So you'd need to go back four directory levels, then descend into the directory css and find the file works.css file there. Here's how it's done:

<a href="../../../../css/works.css">This link refers to works.css</a>

In other words, while there is no "special" way to go down a directory level (just write the name of the subdirectory), the way to go upwards a directory level is ../ — i.e. two dots and a forward slash.

Let's try another way to figure this out in practice. Open the directorymy-mia-work/archive/example-writer/1918/01/ in your computer's file manager. Now, start going back directory levels in the file manager. Count how many levels you need to go up before you find the directory my-mia-work/css/. It's four. That's how many ../ entries you need to add to the relative path in a file in my-mia-work/archive/example-writer/1918/01/ that needs to refer to the file my-mia-work/css/works.css.



If you do lots of markup, eventually you'll come across works that have tables — and lots of them. After this section you should be able to make relatively complex tables.

Here's an example of a table source code...

<table class="border">
                <td class="border">First row, first cell</td>
                <td class="border">First row, second cell</td>
                <td class="border">First row, third cell</td>
                <td class="border">Second row, first cell</td>
                <td class="border">Second row, second cell</td>
                <td class="border">Second row, third cell</td>
                <td class="border">Third row, first cell</td>
                <td class="border">Third row, second cell</td>
                <td class="border">Third row, third cell</td>

...and here's how it looks like in the browser:


First row, first cell First row, second cell First row, third cell
Second row, first cell Second row, second cell Second row, third cell
Third row, first cell Third row, second cell Third row, third cell


You start a table by writing <table>. Next, you declare a new row: <tr> (tr = table row). Under the tr tag you put as many td tags (td = table data) as there are columns on that row. The example table above has three columns per row, so there's three <td></td> pairs nested within one <tr></tr> pair. Hopefully this makes sense.

In the source code example above, the table data is laid out in a particular fashion to emphasize the structure of the table: from the layout it's easy to see which data belongs to which row. However, this is only for the source file. How the data is laid out in the source file has no effect on how it's displayed in the browser. So the following table could be written in the source file in the following way, and it would look the same as the example above, because the layout in the source file doesn't matter, only the tags and their order do:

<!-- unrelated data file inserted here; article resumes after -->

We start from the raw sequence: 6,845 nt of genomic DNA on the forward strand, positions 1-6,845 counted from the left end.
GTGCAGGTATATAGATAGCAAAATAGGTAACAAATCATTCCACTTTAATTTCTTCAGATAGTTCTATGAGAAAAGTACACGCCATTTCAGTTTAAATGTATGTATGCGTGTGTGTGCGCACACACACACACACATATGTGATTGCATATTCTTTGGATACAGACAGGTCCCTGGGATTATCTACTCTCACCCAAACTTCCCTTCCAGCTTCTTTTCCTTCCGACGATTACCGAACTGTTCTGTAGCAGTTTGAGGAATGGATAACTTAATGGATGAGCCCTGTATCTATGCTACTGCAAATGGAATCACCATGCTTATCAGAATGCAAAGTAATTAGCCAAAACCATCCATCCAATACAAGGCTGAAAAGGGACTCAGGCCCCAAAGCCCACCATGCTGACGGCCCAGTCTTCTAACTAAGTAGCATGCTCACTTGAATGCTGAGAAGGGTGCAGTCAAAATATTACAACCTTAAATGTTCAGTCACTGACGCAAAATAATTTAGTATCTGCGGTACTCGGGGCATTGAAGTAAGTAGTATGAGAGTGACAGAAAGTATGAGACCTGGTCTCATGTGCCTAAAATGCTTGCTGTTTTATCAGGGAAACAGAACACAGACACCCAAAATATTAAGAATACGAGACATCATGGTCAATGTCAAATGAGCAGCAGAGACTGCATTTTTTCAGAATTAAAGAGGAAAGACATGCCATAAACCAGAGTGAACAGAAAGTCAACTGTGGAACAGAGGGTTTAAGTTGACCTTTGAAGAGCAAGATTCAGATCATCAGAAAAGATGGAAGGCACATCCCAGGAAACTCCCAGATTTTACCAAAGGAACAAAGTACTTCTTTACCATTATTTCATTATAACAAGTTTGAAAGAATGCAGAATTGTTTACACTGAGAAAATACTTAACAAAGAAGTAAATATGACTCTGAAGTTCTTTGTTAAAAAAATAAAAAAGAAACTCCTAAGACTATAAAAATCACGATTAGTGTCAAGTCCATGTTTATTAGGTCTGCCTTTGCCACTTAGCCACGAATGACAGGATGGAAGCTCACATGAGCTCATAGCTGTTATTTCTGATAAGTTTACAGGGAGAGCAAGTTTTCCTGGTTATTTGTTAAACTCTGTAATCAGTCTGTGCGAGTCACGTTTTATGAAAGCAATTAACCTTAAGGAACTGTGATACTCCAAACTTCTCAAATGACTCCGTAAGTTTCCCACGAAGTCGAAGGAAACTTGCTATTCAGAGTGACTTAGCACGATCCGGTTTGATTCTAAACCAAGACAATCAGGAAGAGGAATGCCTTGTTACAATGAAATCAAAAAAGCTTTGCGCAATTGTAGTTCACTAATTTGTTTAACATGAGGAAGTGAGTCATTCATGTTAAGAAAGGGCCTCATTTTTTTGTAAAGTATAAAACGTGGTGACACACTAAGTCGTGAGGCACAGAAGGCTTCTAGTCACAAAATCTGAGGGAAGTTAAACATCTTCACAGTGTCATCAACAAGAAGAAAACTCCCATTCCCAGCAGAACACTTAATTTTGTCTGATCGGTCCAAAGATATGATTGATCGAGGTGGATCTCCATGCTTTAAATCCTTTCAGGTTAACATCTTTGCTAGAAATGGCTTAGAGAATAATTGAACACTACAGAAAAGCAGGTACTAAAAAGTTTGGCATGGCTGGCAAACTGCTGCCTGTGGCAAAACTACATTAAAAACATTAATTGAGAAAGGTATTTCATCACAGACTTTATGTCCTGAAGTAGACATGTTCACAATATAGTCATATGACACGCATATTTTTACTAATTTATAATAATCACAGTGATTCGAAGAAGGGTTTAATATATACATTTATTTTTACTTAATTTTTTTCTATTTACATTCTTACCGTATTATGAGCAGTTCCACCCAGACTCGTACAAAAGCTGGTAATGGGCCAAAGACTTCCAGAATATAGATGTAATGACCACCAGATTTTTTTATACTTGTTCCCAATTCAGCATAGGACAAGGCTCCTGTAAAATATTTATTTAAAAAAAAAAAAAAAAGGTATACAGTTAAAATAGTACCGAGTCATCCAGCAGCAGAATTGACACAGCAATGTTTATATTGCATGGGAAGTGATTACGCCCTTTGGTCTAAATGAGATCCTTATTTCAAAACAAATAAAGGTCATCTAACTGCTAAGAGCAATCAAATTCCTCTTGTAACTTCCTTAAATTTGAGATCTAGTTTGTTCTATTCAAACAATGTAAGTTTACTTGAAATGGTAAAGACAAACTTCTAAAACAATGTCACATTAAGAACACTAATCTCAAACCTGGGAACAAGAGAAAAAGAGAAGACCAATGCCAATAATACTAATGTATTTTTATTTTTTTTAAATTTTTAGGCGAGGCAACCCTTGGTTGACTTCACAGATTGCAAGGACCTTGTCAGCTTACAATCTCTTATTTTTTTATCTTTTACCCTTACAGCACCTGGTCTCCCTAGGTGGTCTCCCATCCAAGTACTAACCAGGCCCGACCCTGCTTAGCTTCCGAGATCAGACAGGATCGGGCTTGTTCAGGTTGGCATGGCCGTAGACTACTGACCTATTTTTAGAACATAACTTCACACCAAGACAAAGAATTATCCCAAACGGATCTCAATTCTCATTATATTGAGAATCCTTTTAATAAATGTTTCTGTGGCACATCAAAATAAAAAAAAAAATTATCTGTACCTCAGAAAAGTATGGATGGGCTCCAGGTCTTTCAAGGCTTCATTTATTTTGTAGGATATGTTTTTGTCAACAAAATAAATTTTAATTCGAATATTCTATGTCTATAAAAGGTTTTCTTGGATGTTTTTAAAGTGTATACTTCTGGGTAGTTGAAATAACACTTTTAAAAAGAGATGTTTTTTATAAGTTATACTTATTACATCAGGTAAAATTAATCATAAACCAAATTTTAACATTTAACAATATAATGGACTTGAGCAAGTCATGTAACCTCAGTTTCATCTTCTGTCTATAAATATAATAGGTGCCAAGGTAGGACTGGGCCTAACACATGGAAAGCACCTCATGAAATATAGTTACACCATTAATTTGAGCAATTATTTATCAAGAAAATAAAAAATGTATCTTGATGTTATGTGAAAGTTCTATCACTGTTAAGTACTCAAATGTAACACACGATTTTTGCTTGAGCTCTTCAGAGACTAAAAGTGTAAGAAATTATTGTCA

<table class="border">
    <tr><td class="border">First row, first cell</td><td class="border">First row, second cell</td><td class="border">First row, third cell</td></tr>
    <tr><td class="border">Second row, first cell</td><td class="border">Second row, second cell</td><td class="border">Second row, third cell</td></tr>
    <tr><td class="border">Third row, first cell</td><td class="border">Third row, second cell</td><td class="border">Third row, third cell</td></tr>

In other words, instead of being on three separate rows, the three <td></td> pairs are one the same (source file) row, one directly after the other: <td>data</td><td>data</td><td>data</td>. Even the row tags are on the same line.

However, you should always aim at writing clear and "human-readable" HTML markup, and not write everything in one line just because it has no effect how it appears in the browser. Most probably you won't be looking after the pages you've made yourself forever, so others will need to be able to read what you've written. So it's a good idea to make their work easier!

The example table is with borders around each cell. This is good for tables with lots of rows and columns, especially ones where cells span multiple rows and/or columns. Consider the table at this link. It would be a lot more difficult to read if there was no borders around the cells, as it would be unclear just which columns the headings should refer to. But simple tables (like this one) do fine without borders. For a table without borders, just leave out the class="border" everywhere in the table:

                <td>First row, first cell</td>
                <td>First row, second cell</td>
                <td>First row, third cell</td>
                <td>Second row, first cell</td>
                <td>Second row, second cell</td>
                <td>Second row, third cell</td>
                <td>Third row, first cell</td>
                <td>Third row, second cell</td>
                <td>Third row, third cell</td>

...and it will look like this:


First row, first cell First row, second cell First row, third cell
Second row, first cell Second row, second cell Second row, third cell
Third row, first cell Third row, second cell Third row, third cell